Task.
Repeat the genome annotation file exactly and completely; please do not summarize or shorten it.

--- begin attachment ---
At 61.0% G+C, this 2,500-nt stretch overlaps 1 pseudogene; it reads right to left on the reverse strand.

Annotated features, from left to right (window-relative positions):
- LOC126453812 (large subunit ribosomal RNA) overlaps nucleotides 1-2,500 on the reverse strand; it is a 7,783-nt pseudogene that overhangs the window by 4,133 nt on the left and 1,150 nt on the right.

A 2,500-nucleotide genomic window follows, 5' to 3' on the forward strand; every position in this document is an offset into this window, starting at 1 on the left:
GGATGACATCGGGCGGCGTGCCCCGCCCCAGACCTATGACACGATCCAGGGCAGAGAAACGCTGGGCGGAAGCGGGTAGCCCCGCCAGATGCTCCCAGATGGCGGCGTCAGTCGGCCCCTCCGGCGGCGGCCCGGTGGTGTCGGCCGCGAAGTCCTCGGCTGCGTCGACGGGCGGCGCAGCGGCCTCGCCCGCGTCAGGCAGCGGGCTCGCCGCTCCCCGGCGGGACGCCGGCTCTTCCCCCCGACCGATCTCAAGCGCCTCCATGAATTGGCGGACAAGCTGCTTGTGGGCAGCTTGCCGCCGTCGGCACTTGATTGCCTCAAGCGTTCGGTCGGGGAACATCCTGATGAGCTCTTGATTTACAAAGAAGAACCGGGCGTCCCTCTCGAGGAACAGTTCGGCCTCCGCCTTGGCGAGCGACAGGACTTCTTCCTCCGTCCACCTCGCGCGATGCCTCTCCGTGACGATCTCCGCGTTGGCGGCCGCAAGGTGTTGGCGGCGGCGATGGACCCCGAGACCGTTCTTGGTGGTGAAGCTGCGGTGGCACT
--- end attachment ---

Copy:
At 61.0% G+C, this 2,500-nt stretch overlaps 1 pseudogene; it reads right to left on the reverse strand.

Annotated features, from left to right (window-relative positions):
- LOC126453812 (large subunit ribosomal RNA) overlaps nucleotides 1-2,500 on the reverse strand; it is a 7,783-nt pseudogene that overhangs the window by 4,133 nt on the left and 1,150 nt on the right.

A 2,500-nucleotide genomic window follows, 5' to 3' on the forward strand; every position in this document is an offset into this window, starting at 1 on the left:
GGATGACATCGGGCGGCGTGCCCCGCCCCAGACCTATGACACGATCCAGGGCAGAGAAACGCTGGGCGGAAGCGGGTAGCCCCGCCAGATGCTCCCAGATGGCGGCGTCAGTCGGCCCCTCCGGCGGCGGCCCGGTGGTGTCGGCCGCGAAGTCCTCGGCTGCGTCGACGGGCGGCGCAGCGGCCTCGCCCGCGTCAGGCAGCGGGCTCGCCGCTCCCCGGCGGGACGCCGGCTCTTCCCCCCGACCGATCTCAAGCGCCTCCATGAATTGGCGGACAAGCTGCTTGTGGGCAGCTTGCCGCCGTCGGCACTTGATTGCCTCAAGCGTTCGGTCGGGGAACATCCTGATGAGCTCTTGATTTACAAAGAAGAACCGGGCGTCCCTCTCGAGGAACAGTTCGGCCTCCGCCTTGGCGAGCGACAGGACTTCTTCCTCCGTCCACCTCGCGCGATGCCTCTCCGTGACGATCTCCGCGTTGGCGGCCGCAAGGTGTTGGCGGCGGCGATGGACCCCGAGACCGTTCTTGGTGGTGAAGCTGCGGTGGCACT